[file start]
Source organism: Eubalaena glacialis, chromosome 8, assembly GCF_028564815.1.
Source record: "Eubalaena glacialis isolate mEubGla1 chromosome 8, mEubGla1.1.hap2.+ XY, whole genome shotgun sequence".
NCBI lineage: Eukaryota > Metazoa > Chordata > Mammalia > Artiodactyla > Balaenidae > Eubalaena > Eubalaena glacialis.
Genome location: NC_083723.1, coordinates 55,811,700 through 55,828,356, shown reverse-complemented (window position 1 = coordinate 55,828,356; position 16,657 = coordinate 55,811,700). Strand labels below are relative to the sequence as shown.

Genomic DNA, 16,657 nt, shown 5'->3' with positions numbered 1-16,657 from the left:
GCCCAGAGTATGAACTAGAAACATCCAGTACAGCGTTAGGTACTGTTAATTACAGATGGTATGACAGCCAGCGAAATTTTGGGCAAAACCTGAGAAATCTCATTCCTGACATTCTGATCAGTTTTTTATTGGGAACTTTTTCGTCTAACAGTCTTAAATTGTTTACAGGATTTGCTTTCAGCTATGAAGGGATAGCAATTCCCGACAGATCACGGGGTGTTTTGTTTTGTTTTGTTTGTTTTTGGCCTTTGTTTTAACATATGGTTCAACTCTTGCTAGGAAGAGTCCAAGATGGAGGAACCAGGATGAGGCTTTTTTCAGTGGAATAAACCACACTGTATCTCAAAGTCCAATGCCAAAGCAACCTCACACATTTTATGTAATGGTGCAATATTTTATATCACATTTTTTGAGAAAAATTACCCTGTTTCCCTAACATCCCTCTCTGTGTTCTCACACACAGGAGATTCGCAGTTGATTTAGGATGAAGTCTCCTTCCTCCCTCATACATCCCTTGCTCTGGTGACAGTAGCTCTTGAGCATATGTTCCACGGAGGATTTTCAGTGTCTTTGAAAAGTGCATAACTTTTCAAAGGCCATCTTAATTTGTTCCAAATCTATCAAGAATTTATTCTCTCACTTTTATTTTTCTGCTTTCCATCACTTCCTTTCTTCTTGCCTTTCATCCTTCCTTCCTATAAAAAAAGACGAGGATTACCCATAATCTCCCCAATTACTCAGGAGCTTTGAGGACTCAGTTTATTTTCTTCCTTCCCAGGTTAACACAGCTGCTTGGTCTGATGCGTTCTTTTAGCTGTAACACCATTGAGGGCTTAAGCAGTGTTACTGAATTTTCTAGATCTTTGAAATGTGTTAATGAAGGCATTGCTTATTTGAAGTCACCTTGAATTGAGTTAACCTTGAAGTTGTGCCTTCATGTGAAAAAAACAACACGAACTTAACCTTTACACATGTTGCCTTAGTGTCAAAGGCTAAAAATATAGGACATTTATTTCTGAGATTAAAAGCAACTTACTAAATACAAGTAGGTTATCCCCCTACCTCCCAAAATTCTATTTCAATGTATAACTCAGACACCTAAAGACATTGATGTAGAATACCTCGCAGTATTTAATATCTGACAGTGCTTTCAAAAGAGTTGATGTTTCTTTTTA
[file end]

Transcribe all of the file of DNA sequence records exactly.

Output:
Source organism: Eubalaena glacialis, chromosome 8, assembly GCF_028564815.1.
Source record: "Eubalaena glacialis isolate mEubGla1 chromosome 8, mEubGla1.1.hap2.+ XY, whole genome shotgun sequence".
NCBI lineage: Eukaryota > Metazoa > Chordata > Mammalia > Artiodactyla > Balaenidae > Eubalaena > Eubalaena glacialis.
Genome location: NC_083723.1, coordinates 55,811,700 through 55,828,356, shown reverse-complemented (window position 1 = coordinate 55,828,356; position 16,657 = coordinate 55,811,700). Strand labels below are relative to the sequence as shown.

Genomic DNA, 16,657 nt, shown 5'->3' with positions numbered 1-16,657 from the left:
GCCCAGAGTATGAACTAGAAACATCCAGTACAGCGTTAGGTACTGTTAATTACAGATGGTATGACAGCCAGCGAAATTTTGGGCAAAACCTGAGAAATCTCATTCCTGACATTCTGATCAGTTTTTTATTGGGAACTTTTTCGTCTAACAGTCTTAAATTGTTTACAGGATTTGCTTTCAGCTATGAAGGGATAGCAATTCCCGACAGATCACGGGGTGTTTTGTTTTGTTTTGTTTGTTTTTGGCCTTTGTTTTAACATATGGTTCAACTCTTGCTAGGAAGAGTCCAAGATGGAGGAACCAGGATGAGGCTTTTTTCAGTGGAATAAACCACACTGTATCTCAAAGTCCAATGCCAAAGCAACCTCACACATTTTATGTAATGGTGCAATATTTTATATCACATTTTTTGAGAAAAATTACCCTGTTTCCCTAACATCCCTCTCTGTGTTCTCACACACAGGAGATTCGCAGTTGATTTAGGATGAAGTCTCCTTCCTCCCTCATACATCCCTTGCTCTGGTGACAGTAGCTCTTGAGCATATGTTCCACGGAGGATTTTCAGTGTCTTTGAAAAGTGCATAACTTTTCAAAGGCCATCTTAATTTGTTCCAAATCTATCAAGAATTTATTCTCTCACTTTTATTTTTCTGCTTTCCATCACTTCCTTTCTTCTTGCCTTTCATCCTTCCTTCCTATAAAAAAAGACGAGGATTACCCATAATCTCCCCAATTACTCAGGAGCTTTGAGGACTCAGTTTATTTTCTTCCTTCCCAGGTTAACACAGCTGCTTGGTCTGATGCGTTCTTTTAGCTGTAACACCATTGAGGGCTTAAGCAGTGTTACTGAATTTTCTAGATCTTTGAAATGTGTTAATGAAGGCATTGCTTATTTGAAGTCACCTTGAATTGAGTTAACCTTGAAGTTGTGCCTTCATGTGAAAAAAACAACACGAACTTAACCTTTACACATGTTGCCTTAGTGTCAAAGGCTAAAAATATAGGACATTTATTTCTGAGATTAAAAGCAACTTACTAAATACAAGTAGGTTATCCCCCTACCTCCCAAAATTCTATTTCAATGTATAACTCAGACACCTAAAGACATTGATGTAGAATACCTCGCAGTATTTAATATCTGACAGTGCTTTCAAAAGAGTTGATGTTTCTTTTTA